Concerns over young people’s mental health continue to grow in the UK

Head teachers have expressed concern at the growing rate of mental health issues and say the care outside of schools is not keeping pace. Over half of heads surveyed have reported a large rise in pupils with anxiety and stress. anxious-teen

The survey, launched at the Association of School and College Leaders’ (ASCL) annual conference in Birmingham, found that over the past five years that 79% of heads saw an increase in self harm or suicidal thoughts among students. Beyond that, 40% reported a big rise in cyber-bullying and 53% of those who had referred a pupil to Child and Adolescent Mental Health Services (CAMHS) rated them ‘poor’ or ‘very poor’.

The BBC further reported that close to 65% said they struggled to get mental health services for pupils.

The National Children’s Bureau (NCB), which assisted in the survey, said most schools offer on-site support to students – for example, counselling and educational psychology sessions.

NCB chief executive Anna Feuchtwang said the survey results were ‘alarming’.

“For these young people, and many others like them, their psychological states are almost too distressing to bear. This research confirms that better provision of child mental health services, both in and outside school, is still sorely needed,” she added.

Just last month, the UK’s Mental Health Foundation said mental health problems affect about 1 in 10 children and young people, adding that 70% of children and young people who experience a mental health problem have not had appropriate interventions at a sufficiently early age.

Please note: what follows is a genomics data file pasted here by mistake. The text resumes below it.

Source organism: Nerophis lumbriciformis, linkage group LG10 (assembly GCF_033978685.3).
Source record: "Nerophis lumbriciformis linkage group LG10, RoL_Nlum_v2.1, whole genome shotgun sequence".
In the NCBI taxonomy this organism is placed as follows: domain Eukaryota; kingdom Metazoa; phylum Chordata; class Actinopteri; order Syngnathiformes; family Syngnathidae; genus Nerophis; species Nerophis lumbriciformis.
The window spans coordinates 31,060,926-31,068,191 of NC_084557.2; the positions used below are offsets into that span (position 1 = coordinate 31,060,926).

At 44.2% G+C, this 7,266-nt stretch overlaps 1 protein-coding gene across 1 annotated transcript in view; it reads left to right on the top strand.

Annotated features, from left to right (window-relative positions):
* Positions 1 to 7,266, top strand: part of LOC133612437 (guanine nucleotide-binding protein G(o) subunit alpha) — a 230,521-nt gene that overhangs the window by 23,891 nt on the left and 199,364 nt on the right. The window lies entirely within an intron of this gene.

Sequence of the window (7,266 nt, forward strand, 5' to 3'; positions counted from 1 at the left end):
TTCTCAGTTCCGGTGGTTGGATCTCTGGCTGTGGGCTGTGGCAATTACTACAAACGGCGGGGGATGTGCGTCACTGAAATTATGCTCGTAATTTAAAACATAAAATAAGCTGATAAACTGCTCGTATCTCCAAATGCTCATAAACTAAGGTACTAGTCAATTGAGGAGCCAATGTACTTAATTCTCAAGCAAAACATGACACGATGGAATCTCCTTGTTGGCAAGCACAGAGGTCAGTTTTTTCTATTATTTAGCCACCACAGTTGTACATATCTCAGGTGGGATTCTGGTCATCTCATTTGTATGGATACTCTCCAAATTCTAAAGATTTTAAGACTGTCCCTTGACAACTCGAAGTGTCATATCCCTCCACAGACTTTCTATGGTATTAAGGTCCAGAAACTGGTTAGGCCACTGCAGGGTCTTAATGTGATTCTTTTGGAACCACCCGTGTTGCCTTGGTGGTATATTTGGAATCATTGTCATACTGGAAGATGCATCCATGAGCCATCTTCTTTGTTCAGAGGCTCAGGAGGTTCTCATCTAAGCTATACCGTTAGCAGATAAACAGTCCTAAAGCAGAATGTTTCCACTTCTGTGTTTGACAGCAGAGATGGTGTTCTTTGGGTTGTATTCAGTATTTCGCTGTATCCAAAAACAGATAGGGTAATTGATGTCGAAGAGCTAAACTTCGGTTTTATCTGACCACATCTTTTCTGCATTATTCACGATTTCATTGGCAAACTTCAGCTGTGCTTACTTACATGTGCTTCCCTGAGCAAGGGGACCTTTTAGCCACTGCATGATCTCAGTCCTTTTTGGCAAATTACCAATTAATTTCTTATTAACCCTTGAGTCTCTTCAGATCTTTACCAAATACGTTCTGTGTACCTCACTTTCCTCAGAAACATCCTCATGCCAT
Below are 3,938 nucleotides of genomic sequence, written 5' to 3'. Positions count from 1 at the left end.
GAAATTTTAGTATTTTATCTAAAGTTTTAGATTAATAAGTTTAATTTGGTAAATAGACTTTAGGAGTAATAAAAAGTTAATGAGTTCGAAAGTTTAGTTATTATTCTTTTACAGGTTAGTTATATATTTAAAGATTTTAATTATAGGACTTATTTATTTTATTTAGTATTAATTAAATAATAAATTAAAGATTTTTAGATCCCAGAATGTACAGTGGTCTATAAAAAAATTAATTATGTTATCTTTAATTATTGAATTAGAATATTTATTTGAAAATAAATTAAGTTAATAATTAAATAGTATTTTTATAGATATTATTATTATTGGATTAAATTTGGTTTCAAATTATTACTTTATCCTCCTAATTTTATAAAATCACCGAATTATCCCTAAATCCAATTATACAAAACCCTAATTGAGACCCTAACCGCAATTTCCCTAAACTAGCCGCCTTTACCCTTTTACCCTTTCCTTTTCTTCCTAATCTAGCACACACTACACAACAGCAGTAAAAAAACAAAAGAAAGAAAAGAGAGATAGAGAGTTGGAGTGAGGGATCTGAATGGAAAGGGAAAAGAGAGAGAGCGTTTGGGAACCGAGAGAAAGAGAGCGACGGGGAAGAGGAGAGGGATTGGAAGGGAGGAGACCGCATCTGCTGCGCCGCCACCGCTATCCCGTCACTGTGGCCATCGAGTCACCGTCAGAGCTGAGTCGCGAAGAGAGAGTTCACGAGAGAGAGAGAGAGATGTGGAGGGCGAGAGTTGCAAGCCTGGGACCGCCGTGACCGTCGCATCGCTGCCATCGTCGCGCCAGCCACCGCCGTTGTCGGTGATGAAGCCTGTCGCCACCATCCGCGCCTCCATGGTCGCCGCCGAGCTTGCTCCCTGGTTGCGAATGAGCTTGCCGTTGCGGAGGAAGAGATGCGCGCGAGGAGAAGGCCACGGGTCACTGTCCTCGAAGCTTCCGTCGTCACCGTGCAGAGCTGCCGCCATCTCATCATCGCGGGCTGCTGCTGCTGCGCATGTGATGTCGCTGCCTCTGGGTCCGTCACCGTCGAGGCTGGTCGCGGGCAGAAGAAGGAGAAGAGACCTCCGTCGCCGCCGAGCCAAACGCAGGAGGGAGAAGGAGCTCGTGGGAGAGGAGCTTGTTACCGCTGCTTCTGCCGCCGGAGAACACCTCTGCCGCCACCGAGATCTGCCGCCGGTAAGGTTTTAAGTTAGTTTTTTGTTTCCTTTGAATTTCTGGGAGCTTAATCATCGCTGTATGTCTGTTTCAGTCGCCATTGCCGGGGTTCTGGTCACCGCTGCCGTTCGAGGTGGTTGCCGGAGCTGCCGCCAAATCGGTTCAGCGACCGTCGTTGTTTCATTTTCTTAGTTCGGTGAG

Clinical hypnotherapists know, as do most health practitioners, that the mental health of young people is just as important as the physical health and good mental health allows them to develop the resilience to cope with life’s pressures as they grow up and become adults.

But, given the ‘gap’ in mental health care for young people, hypnotherapy can play a major role in alleviating this and this is where members of the national Council for Hypnotherapy (NCH) can assist.

With more than 1800 highly-qualified and trained therapists across the UK, the NCH holds one of the largest registers of independent hypnotherapists and strives to maintain the highest standards among its members.

Dealing with stress and anxiety across all ages is a common occurrence for hypnotherapists and there are some who specialise in dealing with young people.

The NHS says cognitive behavioural therapy (CBT), a talking therapy used by many hypnotherapists, can help children or young people manage their problems by changing the way they think and behave.

“It has been proven to help with anxiety that isn’t severe, and is commonly offered to young people who are anxious,” said the NHS.

A young person seeing a therapist for anxiety or stress will usually have several sessions where, after establishing the root cause of the problem, the two will work together to find ways to change the way they think and find strategies for coping in situations that make them anxious.

After sessions with a therapist, the person may feel more confident and more relaxed in situations that have previously been challenging. Many people say that they are calmer and that they have more clarity of thought – able to make decisions more easily.

The NHS says nearly 300,000 young people in Britain have an anxiety disorder and, in the UK, anxiety disorders are estimated to affect 5-19% of all children and adolescents, and about 2-5% of children younger than 12.

If you think your child or a young person you know is suffering from undue stressor anxiety, contact an NCH therapist near you by clicking here. It can make the world of difference and the world a better place for that person.